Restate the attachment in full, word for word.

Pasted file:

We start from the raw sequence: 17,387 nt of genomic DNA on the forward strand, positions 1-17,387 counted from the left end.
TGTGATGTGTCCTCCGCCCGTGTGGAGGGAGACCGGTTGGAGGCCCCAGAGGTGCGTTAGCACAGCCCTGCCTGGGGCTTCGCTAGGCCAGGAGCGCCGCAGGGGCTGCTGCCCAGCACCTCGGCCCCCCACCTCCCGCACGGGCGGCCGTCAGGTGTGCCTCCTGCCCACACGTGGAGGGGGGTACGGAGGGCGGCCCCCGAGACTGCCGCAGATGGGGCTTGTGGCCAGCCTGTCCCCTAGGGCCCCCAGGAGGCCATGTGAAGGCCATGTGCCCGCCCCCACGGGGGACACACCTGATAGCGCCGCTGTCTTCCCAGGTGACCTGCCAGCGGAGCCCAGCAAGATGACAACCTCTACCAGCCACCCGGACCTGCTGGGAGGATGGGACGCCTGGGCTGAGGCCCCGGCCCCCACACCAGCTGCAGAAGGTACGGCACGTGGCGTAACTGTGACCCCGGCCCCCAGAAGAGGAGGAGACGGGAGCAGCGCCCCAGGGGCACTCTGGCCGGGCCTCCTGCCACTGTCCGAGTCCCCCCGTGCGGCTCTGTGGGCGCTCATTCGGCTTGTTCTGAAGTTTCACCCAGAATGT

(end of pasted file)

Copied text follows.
We start from the raw sequence: 17,387 nt of genomic DNA on the forward strand, positions 1-17,387 counted from the left end.
TGTGATGTGTCCTCCGCCCGTGTGGAGGGAGACCGGTTGGAGGCCCCAGAGGTGCGTTAGCACAGCCCTGCCTGGGGCTTCGCTAGGCCAGGAGCGCCGCAGGGGCTGCTGCCCAGCACCTCGGCCCCCCACCTCCCGCACGGGCGGCCGTCAGGTGTGCCTCCTGCCCACACGTGGAGGGGGGTACGGAGGGCGGCCCCCGAGACTGCCGCAGATGGGGCTTGTGGCCAGCCTGTCCCCTAGGGCCCCCAGGAGGCCATGTGAAGGCCATGTGCCCGCCCCCACGGGGGACACACCTGATAGCGCCGCTGTCTTCCCAGGTGACCTGCCAGCGGAGCCCAGCAAGATGACAACCTCTACCAGCCACCCGGACCTGCTGGGAGGATGGGACGCCTGGGCTGAGGCCCCGGCCCCCACACCAGCTGCAGAAGGTACGGCACGTGGCGTAACTGTGACCCCGGCCCCCAGAAGAGGAGGAGACGGGAGCAGCGCCCCAGGGGCACTCTGGCCGGGCCTCCTGCCACTGTCCGAGTCCCCCCGTGCGGCTCTGTGGGCGCTCATTCGGCTTGTTCTGAAGTTTCACCCAGAATGT